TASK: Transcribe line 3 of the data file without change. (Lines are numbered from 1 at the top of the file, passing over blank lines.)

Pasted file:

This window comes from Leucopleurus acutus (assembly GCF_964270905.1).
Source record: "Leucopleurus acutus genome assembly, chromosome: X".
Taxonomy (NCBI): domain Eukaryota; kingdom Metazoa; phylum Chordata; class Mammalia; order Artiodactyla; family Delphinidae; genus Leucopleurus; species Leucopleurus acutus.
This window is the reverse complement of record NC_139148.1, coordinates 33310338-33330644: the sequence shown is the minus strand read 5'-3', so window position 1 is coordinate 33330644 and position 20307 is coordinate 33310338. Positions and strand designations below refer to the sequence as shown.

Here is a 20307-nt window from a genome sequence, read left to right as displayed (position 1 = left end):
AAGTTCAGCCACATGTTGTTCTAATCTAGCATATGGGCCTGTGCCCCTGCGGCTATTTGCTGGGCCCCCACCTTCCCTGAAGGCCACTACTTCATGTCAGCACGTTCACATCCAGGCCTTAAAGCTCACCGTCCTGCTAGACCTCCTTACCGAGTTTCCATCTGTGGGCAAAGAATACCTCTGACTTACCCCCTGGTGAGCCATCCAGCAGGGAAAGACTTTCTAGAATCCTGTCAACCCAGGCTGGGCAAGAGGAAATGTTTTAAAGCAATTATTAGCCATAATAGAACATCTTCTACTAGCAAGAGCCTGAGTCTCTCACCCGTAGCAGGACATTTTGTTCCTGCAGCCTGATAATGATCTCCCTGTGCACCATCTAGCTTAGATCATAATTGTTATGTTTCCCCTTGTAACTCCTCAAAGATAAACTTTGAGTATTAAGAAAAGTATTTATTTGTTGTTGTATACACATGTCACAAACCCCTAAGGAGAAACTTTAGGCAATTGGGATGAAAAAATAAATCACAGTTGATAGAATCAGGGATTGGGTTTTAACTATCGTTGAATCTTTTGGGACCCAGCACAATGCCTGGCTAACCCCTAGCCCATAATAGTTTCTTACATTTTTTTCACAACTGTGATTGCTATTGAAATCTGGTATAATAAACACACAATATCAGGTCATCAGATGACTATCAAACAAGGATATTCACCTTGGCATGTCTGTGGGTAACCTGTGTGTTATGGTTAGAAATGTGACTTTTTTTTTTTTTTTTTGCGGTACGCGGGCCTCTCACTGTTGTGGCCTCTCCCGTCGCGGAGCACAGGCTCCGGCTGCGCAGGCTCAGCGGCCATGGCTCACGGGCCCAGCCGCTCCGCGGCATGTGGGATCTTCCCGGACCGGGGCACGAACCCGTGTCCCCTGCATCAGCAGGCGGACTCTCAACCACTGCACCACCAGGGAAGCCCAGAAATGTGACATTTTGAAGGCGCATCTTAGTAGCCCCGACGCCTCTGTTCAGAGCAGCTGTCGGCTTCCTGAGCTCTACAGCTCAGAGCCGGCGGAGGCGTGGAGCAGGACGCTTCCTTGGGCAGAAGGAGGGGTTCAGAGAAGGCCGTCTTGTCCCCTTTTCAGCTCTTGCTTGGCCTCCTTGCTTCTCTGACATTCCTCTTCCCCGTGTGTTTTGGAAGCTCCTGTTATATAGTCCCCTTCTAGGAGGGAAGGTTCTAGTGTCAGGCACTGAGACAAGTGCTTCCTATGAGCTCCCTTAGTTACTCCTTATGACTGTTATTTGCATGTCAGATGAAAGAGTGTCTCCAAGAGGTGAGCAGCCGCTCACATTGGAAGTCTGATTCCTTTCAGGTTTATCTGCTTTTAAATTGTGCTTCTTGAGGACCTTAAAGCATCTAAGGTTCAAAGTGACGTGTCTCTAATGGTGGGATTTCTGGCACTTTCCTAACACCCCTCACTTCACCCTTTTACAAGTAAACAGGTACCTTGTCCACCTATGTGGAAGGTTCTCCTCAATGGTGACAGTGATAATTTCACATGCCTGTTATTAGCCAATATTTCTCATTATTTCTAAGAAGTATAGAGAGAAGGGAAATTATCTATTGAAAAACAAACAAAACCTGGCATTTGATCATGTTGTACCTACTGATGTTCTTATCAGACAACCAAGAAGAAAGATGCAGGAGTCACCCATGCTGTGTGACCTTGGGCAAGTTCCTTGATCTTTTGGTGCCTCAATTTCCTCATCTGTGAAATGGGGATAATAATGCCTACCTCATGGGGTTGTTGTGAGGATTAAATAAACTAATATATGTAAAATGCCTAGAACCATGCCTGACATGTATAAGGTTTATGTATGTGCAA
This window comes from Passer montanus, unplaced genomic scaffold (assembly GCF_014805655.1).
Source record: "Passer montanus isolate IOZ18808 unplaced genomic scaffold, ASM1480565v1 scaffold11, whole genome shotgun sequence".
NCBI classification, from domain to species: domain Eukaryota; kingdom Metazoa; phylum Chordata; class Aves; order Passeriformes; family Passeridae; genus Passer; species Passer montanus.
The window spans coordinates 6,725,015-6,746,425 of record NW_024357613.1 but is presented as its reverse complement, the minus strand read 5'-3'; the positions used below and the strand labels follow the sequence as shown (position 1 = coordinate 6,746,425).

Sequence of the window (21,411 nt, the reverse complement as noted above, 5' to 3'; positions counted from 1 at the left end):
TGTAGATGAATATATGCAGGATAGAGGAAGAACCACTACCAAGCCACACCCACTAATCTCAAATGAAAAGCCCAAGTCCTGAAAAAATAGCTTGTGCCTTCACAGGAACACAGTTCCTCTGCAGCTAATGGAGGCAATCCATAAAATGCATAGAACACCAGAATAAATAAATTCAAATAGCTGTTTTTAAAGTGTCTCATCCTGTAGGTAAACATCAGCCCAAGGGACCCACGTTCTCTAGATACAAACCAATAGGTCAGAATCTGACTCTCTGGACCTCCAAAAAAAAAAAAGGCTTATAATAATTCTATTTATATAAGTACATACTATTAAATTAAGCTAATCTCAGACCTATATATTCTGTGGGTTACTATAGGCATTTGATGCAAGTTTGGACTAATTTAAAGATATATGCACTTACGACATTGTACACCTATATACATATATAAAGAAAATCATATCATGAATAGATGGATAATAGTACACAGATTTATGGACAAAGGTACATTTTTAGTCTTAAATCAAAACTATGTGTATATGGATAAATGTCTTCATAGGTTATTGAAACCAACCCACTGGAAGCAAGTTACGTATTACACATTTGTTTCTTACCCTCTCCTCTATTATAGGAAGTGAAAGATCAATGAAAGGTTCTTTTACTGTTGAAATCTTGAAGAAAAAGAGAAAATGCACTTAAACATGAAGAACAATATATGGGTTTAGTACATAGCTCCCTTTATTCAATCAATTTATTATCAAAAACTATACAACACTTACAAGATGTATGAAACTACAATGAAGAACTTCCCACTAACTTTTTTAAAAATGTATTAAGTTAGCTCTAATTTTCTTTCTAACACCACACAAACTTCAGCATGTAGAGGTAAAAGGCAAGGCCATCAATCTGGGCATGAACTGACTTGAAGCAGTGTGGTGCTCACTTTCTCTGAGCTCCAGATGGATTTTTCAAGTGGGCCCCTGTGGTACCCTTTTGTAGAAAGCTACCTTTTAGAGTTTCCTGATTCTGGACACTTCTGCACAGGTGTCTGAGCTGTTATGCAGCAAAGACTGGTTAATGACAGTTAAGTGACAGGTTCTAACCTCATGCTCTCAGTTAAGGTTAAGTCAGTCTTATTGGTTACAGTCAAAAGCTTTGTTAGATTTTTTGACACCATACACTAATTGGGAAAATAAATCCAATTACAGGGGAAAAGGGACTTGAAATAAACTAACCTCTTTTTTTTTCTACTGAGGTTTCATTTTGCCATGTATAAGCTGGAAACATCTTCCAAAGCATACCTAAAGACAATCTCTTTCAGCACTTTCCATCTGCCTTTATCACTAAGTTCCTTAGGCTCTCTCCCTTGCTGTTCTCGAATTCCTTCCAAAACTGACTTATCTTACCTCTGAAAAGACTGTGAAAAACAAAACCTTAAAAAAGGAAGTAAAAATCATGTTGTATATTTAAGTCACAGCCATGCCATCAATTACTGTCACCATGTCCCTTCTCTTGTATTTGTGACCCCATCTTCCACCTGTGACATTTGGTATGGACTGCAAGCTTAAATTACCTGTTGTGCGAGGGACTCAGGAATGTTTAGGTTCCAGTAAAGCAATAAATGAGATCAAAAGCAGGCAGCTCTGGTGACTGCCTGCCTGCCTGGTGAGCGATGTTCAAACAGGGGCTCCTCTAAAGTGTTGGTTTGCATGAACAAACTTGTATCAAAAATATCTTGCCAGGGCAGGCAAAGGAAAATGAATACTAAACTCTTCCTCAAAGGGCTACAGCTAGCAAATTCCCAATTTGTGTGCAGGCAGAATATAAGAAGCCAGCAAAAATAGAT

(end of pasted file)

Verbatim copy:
Taxonomy (NCBI): domain Eukaryota; kingdom Metazoa; phylum Chordata; class Mammalia; order Artiodactyla; family Delphinidae; genus Leucopleurus; species Leucopleurus acutus.